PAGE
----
For most of human history the way to learn a craft was to work side by side in an apprenticed model. From Rabbi’s to blacksmiths, this model of learning has been used to transmit some portion of a lifetime of knowledge from one generation to another.
In today’s society, the written word (books, blogs, etc.) and organized education (grade school, trade school, graduate school) have taken a primary role in the passing on of institutional knowledge. There are even really good books written about how to organize your institution in a way where this knowledge can be passed in a written manner so employees bring as little creativity to their jobs as possible. Almost every organization of any significant size has written job descriptions for every position – and employees wandering too far outside those descriptions will find themselves looking for new organizations. This is the definition of a factory, even if every job in the organization is a white collar job.
But in a post factory world, there is a groundswell back toward the way of an artist. This model of apprenticed learning is at the heart of our Ministry Residency Program, which is modeled after the medical residencies in which future physicians participate.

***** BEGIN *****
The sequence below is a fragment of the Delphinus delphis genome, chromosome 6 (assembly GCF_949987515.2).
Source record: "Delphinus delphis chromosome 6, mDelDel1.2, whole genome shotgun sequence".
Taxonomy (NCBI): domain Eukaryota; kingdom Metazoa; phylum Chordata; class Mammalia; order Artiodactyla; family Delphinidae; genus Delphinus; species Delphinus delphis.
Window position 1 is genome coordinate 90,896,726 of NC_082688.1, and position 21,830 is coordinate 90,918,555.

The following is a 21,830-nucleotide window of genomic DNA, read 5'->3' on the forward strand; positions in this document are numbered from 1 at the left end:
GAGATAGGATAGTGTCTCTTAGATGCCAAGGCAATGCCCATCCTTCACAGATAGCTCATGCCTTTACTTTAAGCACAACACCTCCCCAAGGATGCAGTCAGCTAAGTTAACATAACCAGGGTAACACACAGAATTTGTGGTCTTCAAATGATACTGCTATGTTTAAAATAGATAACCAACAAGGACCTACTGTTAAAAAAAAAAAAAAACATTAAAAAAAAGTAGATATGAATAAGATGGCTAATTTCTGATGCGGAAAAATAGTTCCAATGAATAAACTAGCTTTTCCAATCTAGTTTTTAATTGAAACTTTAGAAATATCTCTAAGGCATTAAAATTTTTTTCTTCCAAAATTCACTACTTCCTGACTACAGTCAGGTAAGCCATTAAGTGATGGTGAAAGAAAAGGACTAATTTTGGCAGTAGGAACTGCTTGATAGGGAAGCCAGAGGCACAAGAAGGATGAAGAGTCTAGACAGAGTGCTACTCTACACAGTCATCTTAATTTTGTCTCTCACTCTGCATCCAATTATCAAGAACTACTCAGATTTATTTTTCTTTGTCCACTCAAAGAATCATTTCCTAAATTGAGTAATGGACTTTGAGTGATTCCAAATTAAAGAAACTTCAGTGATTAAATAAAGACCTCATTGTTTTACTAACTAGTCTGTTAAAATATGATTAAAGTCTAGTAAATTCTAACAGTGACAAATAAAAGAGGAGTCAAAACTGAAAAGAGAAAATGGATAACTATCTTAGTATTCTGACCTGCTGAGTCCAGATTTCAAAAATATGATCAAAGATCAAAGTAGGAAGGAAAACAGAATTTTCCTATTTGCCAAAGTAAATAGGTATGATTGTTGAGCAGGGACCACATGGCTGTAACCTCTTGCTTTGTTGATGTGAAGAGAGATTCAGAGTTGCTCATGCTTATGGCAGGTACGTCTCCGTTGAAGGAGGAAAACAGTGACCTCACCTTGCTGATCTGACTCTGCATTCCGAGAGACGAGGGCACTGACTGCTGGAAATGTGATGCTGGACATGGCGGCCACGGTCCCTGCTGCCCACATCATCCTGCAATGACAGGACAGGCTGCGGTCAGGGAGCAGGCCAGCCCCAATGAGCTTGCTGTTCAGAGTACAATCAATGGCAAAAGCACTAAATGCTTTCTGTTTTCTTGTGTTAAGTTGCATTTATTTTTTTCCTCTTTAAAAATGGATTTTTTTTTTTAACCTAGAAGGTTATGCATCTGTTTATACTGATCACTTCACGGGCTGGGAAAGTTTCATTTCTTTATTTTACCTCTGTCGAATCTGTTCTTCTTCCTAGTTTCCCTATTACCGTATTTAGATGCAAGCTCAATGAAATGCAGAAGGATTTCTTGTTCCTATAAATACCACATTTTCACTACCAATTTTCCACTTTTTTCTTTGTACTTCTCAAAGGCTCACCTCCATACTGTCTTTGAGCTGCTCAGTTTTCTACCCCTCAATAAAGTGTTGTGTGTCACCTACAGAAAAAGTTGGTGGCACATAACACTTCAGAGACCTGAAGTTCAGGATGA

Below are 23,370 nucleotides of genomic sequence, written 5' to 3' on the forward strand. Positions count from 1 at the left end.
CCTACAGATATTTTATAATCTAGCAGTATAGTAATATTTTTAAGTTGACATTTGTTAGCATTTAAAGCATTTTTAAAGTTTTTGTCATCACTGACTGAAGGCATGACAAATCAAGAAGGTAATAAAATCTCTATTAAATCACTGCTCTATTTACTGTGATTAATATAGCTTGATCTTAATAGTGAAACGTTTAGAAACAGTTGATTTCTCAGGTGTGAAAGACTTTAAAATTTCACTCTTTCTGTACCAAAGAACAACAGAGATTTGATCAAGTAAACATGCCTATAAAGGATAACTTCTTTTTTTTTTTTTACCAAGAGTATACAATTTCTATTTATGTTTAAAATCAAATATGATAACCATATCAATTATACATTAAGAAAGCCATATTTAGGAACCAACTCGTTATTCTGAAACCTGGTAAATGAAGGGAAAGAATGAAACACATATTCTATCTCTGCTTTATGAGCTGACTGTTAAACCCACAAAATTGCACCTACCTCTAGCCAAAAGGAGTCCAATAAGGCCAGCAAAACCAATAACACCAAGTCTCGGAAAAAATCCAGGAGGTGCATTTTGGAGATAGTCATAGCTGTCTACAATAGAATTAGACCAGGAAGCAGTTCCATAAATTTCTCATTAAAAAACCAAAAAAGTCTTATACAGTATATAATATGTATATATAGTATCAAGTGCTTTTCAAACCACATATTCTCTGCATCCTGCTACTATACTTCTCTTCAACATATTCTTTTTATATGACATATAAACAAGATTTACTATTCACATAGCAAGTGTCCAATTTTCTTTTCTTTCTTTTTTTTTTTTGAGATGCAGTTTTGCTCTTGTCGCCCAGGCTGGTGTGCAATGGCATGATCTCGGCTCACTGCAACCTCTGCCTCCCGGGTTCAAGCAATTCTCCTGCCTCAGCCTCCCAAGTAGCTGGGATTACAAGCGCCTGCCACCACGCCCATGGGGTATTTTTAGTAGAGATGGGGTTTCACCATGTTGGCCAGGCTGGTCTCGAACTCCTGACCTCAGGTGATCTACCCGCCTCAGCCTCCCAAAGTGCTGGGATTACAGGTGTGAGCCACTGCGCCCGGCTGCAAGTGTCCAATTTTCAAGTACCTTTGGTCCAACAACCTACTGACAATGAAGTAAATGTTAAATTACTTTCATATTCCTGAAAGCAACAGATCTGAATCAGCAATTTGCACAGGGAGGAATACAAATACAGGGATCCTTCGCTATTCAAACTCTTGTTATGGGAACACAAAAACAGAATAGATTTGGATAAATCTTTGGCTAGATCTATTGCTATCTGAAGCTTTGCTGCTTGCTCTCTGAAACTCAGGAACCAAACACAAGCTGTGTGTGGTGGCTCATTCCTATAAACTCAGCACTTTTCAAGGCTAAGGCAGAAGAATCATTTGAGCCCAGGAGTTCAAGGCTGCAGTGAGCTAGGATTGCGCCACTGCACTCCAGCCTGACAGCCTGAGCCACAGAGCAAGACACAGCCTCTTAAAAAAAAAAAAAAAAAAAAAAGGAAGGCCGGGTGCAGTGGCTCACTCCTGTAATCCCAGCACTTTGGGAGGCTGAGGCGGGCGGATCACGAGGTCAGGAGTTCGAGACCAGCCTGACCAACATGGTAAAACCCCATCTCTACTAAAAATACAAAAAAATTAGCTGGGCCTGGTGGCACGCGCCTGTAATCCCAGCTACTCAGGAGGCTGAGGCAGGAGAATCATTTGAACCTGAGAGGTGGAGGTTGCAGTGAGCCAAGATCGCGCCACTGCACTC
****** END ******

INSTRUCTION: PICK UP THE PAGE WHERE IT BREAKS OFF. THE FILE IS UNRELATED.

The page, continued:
It may even be helpful to think through occupational ministry in the context of another career. Many large churches consider the lead pastor a CEO, and in many ways the carry the responsibilities for a staff, building, budget, and planning. But I think that comparison emphasizes the business side of a church too much. My favorite metaphor for occupational ministry I’ve found so far is this: The physician of the soul.
To become a qualified ‘physician of the soul’, it makes sense to put the time in learning under the tutelage of a qualified mentor.
BONUS: Several years ago Tim Ferris blog had a guest posting by Robert Greene. He posted a six part series with autobiographies of famous people who used some form of an apprenticed model of learning toward their life work. Here are those links: